To make carrot (or any other vegetable) pulp without a juicer just chop up pieces, blend in lots of water, filter out the pulp, hand squeeze pulp in any fabric, keep the carrot juice for human consumption & refrigerate the pulp to dole out to larvae (ideally not very cold). Pulp can be made without a blender by using a grater, pounding the shreds, passively weighting the pulp, hand wringing it in fabric & blotting up retained fluid.

    In closing want to relate that I tried vegetable juice pulp made from greens & carrots with annoying results; the carrot fragments got consumed & the green pulp largely ignored. Although the green juice pulp did not mold before it dried out it was extremely difficult to clean off of the harvested larvae ( by my technique sift/strain/wash/float/skim/wash/boil). By the way, Andrew has posted frass pictures I sent him somewhere on Forum & can see underlying frass bran-like colored overlaid with orange-ish carrot-like colored frass; suggesting late instars will prefer carrots if available (in earlier Forum comment I propose water is not the main reason, although may be wrong).

  • VelaCreations posted (2015) that styro-foam can be part of "yellow" mealworm larvae diet. Figured to mention it since wouldn't be what people think to put into Forum search.

    I have not personally experimented with styro-foam feeding because have good access to plant based feed; nor involved in designing alternative methods. Maybe worth investigating for use in high humidity operations &/or commercial projects; probably need to also develop cost-effective tactics for cleaning larvae involved.

  • Hi all, why is the wheat bran suggested ? what nutrients does it have that attracts the meal worm? and how is this expressed in the resulting meal worm? Does the moisture carrier effect how resulting composition of the meal worm?

  • Hi Stevesteo, - I personally use wheat bran because it is adequate for full life cycles & it is reasonably priced in bulk where I have mealworms now. Furthermore,it is easy to separate off from what wish to collect, except for eggs ( which itself is not a task).

    Forum has a search function box & since some of your questions seem they need context you might find more of the nuances you seek via searching around. For example: sure, diet fed mealworms can be more or less phago-stimulant (enticing appetite); relevant more if working to make up your own special tactics & /or concerned about your target endproduct having unique nutritional composition.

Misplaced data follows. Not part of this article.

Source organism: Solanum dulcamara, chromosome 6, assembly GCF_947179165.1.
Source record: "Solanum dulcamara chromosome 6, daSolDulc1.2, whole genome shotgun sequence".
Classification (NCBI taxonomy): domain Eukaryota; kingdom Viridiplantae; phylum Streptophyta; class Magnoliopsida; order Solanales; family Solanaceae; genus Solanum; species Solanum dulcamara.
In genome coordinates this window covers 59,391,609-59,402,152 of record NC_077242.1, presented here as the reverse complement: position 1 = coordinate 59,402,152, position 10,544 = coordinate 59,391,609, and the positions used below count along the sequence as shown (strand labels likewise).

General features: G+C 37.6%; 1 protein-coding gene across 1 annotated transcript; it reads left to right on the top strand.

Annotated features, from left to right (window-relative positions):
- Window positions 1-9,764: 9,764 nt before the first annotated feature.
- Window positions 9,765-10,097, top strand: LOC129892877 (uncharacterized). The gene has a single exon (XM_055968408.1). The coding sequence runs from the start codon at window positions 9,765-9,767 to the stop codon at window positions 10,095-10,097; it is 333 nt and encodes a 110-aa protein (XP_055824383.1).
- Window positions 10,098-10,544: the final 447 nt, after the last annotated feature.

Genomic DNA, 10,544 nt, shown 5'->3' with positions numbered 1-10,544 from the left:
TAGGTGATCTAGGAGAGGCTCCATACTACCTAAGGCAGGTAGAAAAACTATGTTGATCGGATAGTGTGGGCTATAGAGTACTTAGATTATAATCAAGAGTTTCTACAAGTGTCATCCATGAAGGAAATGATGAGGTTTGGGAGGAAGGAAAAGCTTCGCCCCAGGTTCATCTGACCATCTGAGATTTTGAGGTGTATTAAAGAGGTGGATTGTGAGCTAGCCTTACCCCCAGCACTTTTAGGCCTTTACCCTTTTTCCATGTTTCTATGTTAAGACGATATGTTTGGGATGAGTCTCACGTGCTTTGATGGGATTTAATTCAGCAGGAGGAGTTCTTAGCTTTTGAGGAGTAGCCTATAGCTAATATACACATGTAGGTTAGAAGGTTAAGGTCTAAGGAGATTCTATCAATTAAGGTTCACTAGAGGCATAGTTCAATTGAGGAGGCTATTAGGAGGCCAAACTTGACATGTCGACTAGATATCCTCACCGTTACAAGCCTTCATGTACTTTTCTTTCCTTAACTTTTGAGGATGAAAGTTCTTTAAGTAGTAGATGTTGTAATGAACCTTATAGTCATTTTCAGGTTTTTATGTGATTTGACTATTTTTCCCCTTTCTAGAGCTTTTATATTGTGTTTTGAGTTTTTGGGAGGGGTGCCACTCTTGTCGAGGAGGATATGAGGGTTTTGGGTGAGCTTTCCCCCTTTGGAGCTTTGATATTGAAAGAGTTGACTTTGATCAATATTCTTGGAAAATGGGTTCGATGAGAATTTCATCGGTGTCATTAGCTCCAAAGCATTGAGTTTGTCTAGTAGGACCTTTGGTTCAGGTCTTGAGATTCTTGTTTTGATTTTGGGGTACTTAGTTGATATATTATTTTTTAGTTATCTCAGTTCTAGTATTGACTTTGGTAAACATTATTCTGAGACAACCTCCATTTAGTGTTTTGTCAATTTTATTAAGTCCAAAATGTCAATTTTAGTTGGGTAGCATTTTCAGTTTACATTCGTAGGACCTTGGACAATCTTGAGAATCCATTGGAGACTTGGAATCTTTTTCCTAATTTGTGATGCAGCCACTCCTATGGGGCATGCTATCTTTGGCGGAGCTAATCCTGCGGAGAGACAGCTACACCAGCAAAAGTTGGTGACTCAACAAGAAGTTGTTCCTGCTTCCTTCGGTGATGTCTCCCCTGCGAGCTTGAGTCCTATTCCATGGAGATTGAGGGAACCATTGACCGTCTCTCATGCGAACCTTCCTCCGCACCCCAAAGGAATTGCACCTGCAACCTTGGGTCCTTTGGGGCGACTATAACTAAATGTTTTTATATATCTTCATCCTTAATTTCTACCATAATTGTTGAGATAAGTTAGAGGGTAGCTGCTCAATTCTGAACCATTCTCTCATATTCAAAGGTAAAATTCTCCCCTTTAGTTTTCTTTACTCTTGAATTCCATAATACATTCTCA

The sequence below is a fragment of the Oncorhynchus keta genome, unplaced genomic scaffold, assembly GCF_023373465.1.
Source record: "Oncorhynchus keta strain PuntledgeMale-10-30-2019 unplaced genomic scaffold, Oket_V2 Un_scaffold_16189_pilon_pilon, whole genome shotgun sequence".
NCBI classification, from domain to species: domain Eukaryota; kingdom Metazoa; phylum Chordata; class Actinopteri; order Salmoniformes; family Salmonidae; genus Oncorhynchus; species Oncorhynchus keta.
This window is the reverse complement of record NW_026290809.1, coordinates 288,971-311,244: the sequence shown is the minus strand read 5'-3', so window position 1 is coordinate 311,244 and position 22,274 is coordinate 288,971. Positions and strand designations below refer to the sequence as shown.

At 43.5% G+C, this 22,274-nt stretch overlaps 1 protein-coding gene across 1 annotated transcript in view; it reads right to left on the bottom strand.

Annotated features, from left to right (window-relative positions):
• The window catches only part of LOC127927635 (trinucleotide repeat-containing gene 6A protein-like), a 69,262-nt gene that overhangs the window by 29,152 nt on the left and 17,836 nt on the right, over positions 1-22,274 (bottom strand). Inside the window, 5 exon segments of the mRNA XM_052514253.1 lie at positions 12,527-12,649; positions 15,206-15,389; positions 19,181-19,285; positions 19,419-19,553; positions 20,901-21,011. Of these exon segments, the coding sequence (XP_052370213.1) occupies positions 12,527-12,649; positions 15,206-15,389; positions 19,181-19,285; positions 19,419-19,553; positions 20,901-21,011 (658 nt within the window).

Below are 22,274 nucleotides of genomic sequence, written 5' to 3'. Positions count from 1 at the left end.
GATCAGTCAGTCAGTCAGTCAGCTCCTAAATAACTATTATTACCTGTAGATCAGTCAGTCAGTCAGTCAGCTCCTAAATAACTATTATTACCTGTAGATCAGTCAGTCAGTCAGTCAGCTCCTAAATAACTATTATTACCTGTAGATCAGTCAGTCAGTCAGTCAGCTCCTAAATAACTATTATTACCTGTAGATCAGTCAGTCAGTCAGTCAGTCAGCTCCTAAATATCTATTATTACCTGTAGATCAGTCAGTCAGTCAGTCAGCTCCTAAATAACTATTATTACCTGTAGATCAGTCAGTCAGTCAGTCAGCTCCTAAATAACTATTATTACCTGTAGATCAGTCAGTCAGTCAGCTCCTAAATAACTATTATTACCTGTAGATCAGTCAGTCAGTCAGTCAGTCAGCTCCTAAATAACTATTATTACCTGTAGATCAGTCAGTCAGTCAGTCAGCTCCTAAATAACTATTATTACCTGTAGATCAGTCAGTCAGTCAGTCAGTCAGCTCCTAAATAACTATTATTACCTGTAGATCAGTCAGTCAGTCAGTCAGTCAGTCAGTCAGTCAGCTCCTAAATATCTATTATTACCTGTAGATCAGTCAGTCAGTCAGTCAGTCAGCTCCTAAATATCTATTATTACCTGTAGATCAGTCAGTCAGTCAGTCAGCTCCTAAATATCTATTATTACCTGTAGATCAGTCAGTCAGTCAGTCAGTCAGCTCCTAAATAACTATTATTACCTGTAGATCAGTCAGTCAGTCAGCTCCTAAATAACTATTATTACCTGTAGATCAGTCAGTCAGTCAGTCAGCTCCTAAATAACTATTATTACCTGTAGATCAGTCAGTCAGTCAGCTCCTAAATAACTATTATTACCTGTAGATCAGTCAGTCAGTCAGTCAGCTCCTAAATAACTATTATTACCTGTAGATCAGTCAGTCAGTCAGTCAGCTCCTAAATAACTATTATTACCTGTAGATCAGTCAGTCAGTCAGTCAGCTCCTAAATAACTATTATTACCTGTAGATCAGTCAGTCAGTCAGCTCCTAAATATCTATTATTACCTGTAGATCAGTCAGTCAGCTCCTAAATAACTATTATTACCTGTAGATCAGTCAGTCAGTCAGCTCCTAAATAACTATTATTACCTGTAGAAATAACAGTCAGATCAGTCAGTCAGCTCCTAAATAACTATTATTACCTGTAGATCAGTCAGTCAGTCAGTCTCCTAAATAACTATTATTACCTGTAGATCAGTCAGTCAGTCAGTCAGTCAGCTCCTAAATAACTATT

• Thank you, gringojay, for your experiences with the carrot pulp. I've thought about doing the same or similar, instead of whole carrots. Still experimenting and learning, as well as about how to use this forum. Ideally, I want to be able feed using local products, especially homegrown, as possible.

  • If you use a wood chipper for the carrots they have the right particle size to be fed to mealworms without starting to mold. I know this from personal experience in commercial operations. It's also a good way to process large amounts of vegetables (depending on the wood chipper's capacity of course).

  • edited June 2016

    Hi Gringojay - Don't you have problems with pupation if you use wheat bran only? I encountered large amounts of dead, dried, black mealworms and very unpredictable results upon trying this.

    Edit: maybe the wheatbran I used was degenerated as it was kept in an open-air tub?

  • E-J,- My larvae get all the carrot pulp they want once they start to show interest in it. Bear in mind I am not trying to fine tune my operation & (except for breeding bins) my larvae make do with the indoor humidity/temperatures I allow (larval racks of grow bags just get agricultural shade cloth covering to buffer their environment). My place has central heating & air-conditioning, so they really are not forced to survive at the mercy of extreme weather.

    There are always some dead black larvae at harvest, but never so many to cause concern am losing productivity. My tactical decision not to put energy into keeping the larvae in their ideal relative humidity/temperature is definitely resulting in longer time to pupation. When there seems to be most of them wandering out of their bedding I try to harvest before pupation triggers; so obviously can't standardize their nutritional content my way (just a bit too on the cusp of pre-pupation reallocation of their internal reserves).

    Actually I haven't calculated whether my cheating them on relative humidity/temperature ideal & thus saving expense of controlling these via electric appliances is worse than giving them their optimal conditions, which would require electrical appliances. Let me put it this way: if we did not have to spend much on operational space (structure housing larvae) then the slower procession of larvae sequencing through to harvest stage just means expanding usage of space (ex. I just rack another grow bag when eggs ready even if did not take out a grow bag because next larvae still not ready).

    Labor is also valuable. If the larval rearing space is too vast then worker time spent moving around & not being productive goes up. On the other hand, since electrical appliance controlled environments are most efficient when operating space kept small commercial operations presumably try to maximize use of vertical space & possibly this increases labor (or requires extra up front investment in mechanical equipment for labor efficiency).